Laudato Si’: When “no indisputable truths … guide our lives”

Day 10: Supporters of the US Supreme Court’s mandate of same-sex marriage should think twice about applauding Laudato Si'.

A misguided anthropocentrism leads to a misguided lifestyle. In the Apostolic Exhortation Evangelii Gaudium, I noted that the practical relativism typical of our age is “even more dangerous than doctrinal relativism”. When human beings place themselves at the centre, they give absolute priority to immediate convenience and all else becomes relative. Hence we should not be surprised to find, in conjunction with the omnipresent technocratic paradigm and the cult of unlimited human power, the rise of a relativism which sees everything as irrelevant unless it serves one’s own immediate interests. There is a logic in all this whereby different attitudes can feed on one another, leading to environmental degradation and social decay. Laudato Si’, 122.

My plan for today was to post on the big thank-you rally for Pope Francis tomorrow in St. Peter’s Square. Organized by eco-groups from around the world, the march to the Holy Father’s Sunday Angelus is meant to show the great appreciation for Laudato Si’.

My plans changed with news on Friday that the United States Supreme Court redefined the civil understanding of marriage. In the hours that followed, many voices that cheered Laudato Si’ a week ago were cheering the court’s decision.

But as those know who read Laudato Si’, one cannot celebrate both.

In Laudato Si’, Pope Francis says that “in the absence of objective truths or sound principles other than the satisfaction of our own desires and immediate needs, what limits can be placed on human trafficking, organized crime, the drug trade, commerce in blood diamonds and the fur of endangered species?”

He continues,

Is it not the same relativistic logic which justifies buying the organs of the poor for resale or use in experimentation, or eliminating children because they are not what their parents wanted? This same “use and throw away” logic generates so much waste, because of the disordered desire to consume more than what is really necessary. We should not think that political efforts or the force of law will be sufficient to prevent actions which affect the environment because, when the culture itself is corrupt and objective truth and universally valid principles are no longer upheld, then laws can only be seen as arbitrary impositions or obstacles to be avoided. (123)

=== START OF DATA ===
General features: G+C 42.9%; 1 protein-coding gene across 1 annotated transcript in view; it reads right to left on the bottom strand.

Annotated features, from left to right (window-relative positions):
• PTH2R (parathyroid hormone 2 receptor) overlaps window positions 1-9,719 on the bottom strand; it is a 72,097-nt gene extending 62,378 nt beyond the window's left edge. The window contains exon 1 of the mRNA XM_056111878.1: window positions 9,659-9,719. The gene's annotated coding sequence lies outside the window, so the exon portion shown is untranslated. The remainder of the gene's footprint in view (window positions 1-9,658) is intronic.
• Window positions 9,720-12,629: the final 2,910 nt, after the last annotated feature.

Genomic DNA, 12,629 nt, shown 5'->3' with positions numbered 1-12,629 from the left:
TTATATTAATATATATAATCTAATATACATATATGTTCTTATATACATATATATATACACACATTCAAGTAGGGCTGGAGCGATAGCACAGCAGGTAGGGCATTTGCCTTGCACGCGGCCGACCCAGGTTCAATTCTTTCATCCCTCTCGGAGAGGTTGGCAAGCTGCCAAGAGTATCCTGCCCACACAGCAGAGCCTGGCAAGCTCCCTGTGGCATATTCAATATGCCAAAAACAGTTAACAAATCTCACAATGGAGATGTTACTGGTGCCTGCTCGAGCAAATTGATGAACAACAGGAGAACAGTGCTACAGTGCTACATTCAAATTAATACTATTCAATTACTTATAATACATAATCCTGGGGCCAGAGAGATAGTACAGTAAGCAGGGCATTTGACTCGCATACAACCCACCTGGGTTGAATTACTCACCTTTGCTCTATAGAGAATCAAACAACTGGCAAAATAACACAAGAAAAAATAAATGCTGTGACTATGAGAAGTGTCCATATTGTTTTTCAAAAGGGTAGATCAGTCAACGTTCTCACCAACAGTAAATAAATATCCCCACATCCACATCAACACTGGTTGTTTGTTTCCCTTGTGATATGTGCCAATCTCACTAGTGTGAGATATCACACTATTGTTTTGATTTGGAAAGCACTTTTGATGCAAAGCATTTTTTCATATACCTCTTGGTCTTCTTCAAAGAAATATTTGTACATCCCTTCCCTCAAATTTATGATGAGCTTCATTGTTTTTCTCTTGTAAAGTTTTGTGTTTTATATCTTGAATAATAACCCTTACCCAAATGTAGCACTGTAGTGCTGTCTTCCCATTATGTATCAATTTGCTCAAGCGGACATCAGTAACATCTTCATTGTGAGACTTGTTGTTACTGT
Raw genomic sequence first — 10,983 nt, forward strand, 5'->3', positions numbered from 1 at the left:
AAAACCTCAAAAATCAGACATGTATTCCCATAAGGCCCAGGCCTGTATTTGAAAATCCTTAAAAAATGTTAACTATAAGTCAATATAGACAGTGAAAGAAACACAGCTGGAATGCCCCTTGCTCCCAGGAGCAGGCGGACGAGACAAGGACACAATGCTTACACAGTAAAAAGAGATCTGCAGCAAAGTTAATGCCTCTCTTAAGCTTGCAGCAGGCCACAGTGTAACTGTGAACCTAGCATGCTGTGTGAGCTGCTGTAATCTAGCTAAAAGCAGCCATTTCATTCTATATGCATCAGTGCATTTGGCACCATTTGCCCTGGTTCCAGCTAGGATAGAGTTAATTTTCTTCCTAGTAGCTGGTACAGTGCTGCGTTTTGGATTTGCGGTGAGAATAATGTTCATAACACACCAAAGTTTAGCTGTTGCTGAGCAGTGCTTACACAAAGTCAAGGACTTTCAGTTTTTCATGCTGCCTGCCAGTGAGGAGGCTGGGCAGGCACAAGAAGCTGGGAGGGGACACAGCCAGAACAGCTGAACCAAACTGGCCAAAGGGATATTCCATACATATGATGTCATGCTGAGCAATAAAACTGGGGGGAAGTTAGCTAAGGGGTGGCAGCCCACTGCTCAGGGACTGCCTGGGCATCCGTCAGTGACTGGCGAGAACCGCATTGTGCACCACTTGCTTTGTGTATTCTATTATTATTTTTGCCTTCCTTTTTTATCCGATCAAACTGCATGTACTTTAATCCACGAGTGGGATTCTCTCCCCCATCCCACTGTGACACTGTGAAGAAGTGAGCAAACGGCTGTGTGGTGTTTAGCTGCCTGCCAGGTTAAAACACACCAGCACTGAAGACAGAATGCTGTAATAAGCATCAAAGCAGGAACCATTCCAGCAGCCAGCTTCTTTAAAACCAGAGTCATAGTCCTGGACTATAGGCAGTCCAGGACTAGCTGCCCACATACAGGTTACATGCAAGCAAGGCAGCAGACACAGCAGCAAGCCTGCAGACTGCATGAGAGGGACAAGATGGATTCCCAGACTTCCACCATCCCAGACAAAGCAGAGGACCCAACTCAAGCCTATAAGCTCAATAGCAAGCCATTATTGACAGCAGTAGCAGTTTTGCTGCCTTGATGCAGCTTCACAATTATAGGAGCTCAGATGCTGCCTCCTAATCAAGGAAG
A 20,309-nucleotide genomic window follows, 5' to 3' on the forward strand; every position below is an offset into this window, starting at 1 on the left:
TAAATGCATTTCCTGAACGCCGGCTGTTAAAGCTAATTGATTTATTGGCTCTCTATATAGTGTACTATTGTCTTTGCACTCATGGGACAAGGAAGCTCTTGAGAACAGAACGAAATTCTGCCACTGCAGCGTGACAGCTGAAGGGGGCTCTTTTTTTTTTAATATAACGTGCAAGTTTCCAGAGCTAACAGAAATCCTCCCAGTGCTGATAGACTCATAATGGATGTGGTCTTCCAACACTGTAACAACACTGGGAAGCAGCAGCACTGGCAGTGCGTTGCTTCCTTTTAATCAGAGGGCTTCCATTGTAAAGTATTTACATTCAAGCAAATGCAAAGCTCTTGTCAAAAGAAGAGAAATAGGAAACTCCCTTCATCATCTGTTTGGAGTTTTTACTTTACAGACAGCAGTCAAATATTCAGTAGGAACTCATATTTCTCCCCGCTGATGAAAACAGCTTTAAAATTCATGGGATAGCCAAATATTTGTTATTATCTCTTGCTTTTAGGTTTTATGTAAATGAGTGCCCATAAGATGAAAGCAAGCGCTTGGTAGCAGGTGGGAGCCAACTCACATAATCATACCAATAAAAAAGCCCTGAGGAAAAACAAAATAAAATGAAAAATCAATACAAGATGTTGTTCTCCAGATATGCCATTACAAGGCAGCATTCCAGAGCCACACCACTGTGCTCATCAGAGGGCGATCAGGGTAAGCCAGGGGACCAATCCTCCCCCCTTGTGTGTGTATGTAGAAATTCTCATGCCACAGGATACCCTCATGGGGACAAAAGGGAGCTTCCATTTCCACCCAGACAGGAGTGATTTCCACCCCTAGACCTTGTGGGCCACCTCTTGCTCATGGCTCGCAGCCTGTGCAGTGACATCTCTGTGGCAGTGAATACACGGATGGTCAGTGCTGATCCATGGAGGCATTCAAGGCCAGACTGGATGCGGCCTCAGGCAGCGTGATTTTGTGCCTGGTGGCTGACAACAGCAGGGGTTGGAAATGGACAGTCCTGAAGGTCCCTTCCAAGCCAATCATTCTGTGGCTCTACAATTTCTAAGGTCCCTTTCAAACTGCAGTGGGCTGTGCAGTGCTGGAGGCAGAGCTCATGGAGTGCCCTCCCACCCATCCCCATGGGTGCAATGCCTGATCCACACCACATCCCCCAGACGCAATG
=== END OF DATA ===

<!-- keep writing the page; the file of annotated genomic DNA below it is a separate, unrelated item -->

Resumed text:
In other words, supporters of same-sex marriage cannot ignore or redefine natural laws for the very reasons that the fossil fuel industry cannot ignore or redefine the laws of nature. Breaking either kind comes with harmful consequences—even if we can’t always see the harm right away.

The Holy Father lamented that there are so many “new forms” of unions which are “totally destructive and limiting the greatness of the love of marriage.”

None of this is meant to deny love. Nor is any of this meant to denigrate individuals. These conversations are difficult and personal. I understand this. The good news is that all human love, fragile and broken as it so often is, can be a road to divine love.

Benedict XVI began to unpack this in his first encyclical Deus Caritas Est (“God is Love”). In other words, there’s much more to discuss about marriage and all relationships than what we normally hear on television. But we don't often hear this richness because too many discussions occur without a framework in natural law or an appreciation of unintended consequences, let alone the promises of revelation.

Suffice to say that there’s much to explore and much that the Church has to offer about the wider perspectives of marriage, sacrificial love, the common good, and personal fulfillment. This offering will be the task of the Church in the weeks and years to come. But one thing is certain: one voice defending traditional marriage will be the author of Laudato Si’.

“The family is being hit, the family is being struck and the family is being bastardized,” Pope Francis said in October, as reported by the Catholic News Agency.

The story continues that Pope Francis warned against the common view in society that “you can call everything family, right?”

“What is being proposed is not marriage, it's an association. But it's not marriage! It's necessary to say these things very clearly and we have to say it!”

The story notes that the Holy Father lamented that there are so many “new forms” of unions which are “totally destructive and limiting the greatness of the love of marriage.”

Given these words and in light of the many statements by ecological organizations—Catholic and secular—that applauded Pope Francis for his eco-encyclical, I hope that, for the sincere good of all people, they now issue statements in support of the Church’s teachings on natural law and the traditional understanding of marriage.

Photo: Flicker/Ted Eytan

[Ed. Note: Catholic Ecology will be blogging daily on particular elements within Laudato Si' until the Feast of SS Peter and Paul.]

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Catholic Ecology posts my regular column in the Rhode Island Catholic, as well as scientific and theological commentary about the latest eco-news, both within and outside of the Catholic Church. What is contained herein is but one person's attempt to teach and defend the Church's teachings - ecological and otherwise. As such, I offer all contents of this blog for approval of the bishops of the Church. It is my hope that nothing herein will lead anyone astray from truth.